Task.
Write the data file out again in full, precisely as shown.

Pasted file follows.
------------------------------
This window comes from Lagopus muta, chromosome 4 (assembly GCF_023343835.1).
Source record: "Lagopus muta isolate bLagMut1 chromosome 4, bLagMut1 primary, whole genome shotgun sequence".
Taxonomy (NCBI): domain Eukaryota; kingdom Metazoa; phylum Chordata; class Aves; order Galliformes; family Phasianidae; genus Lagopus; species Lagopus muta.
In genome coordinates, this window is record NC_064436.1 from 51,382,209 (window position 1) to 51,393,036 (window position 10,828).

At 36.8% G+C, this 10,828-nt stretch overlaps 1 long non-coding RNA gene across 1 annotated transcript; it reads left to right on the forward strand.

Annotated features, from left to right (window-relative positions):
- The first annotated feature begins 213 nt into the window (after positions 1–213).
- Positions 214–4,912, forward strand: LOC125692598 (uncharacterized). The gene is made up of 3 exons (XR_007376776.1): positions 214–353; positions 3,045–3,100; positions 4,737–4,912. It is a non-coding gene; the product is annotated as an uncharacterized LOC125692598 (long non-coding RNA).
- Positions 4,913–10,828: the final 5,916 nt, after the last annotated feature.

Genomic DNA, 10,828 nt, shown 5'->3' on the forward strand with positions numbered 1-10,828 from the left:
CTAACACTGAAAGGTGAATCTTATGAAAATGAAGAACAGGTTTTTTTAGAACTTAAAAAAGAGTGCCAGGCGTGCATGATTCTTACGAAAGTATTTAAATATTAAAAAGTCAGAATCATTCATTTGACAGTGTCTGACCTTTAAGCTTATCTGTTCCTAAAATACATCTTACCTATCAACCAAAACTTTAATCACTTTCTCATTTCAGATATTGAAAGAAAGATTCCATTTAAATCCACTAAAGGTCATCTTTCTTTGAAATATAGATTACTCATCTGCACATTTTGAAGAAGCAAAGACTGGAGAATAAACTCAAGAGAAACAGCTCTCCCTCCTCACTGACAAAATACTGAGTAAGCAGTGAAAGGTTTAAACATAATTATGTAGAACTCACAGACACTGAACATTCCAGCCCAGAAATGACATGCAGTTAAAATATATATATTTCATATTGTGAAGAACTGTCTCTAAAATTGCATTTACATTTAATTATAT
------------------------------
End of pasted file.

This window comes from Lagopus muta, chromosome 4 (assembly GCF_023343835.1).
Source record: "Lagopus muta isolate bLagMut1 chromosome 4, bLagMut1 primary, whole genome shotgun sequence".
Taxonomy (NCBI): domain Eukaryota; kingdom Metazoa; phylum Chordata; class Aves; order Galliformes; family Phasianidae; genus Lagopus; species Lagopus muta.
In genome coordinates, this window is record NC_064436.1 from 51,382,209 (window position 1) to 51,393,036 (window position 10,828).

At 36.8% G+C, this 10,828-nt stretch overlaps 1 long non-coding RNA gene across 1 annotated transcript; it reads left to right on the forward strand.

Annotated features, from left to right (window-relative positions):
- The first annotated feature begins 213 nt into the window (after positions 1–213).
- Positions 214–4,912, forward strand: LOC125692598 (uncharacterized). The gene is made up of 3 exons (XR_007376776.1): positions 214–353; positions 3,045–3,100; positions 4,737–4,912. It is a non-coding gene; the product is annotated as an uncharacterized LOC125692598 (long non-coding RNA).
- Positions 4,913–10,828: the final 5,916 nt, after the last annotated feature.

Genomic DNA, 10,828 nt, shown 5'->3' on the forward strand with positions numbered 1-10,828 from the left:
CTAACACTGAAAGGTGAATCTTATGAAAATGAAGAACAGGTTTTTTTAGAACTTAAAAAAGAGTGCCAGGCGTGCATGATTCTTACGAAAGTATTTAAATATTAAAAAGTCAGAATCATTCATTTGACAGTGTCTGACCTTTAAGCTTATCTGTTCCTAAAATACATCTTACCTATCAACCAAAACTTTAATCACTTTCTCATTTCAGATATTGAAAGAAAGATTCCATTTAAATCCACTAAAGGTCATCTTTCTTTGAAATATAGATTACTCATCTGCACATTTTGAAGAAGCAAAGACTGGAGAATAAACTCAAGAGAAACAGCTCTCCCTCCTCACTGACAAAATACTGAGTAAGCAGTGAAAGGTTTAAACATAATTATGTAGAACTCACAGACACTGAACATTCCAGCCCAGAAATGACATGCAGTTAAAATATATATATTTCATATTGTGAAGAACTGTCTCTAAAATTGCATTTACATTTAATTATAT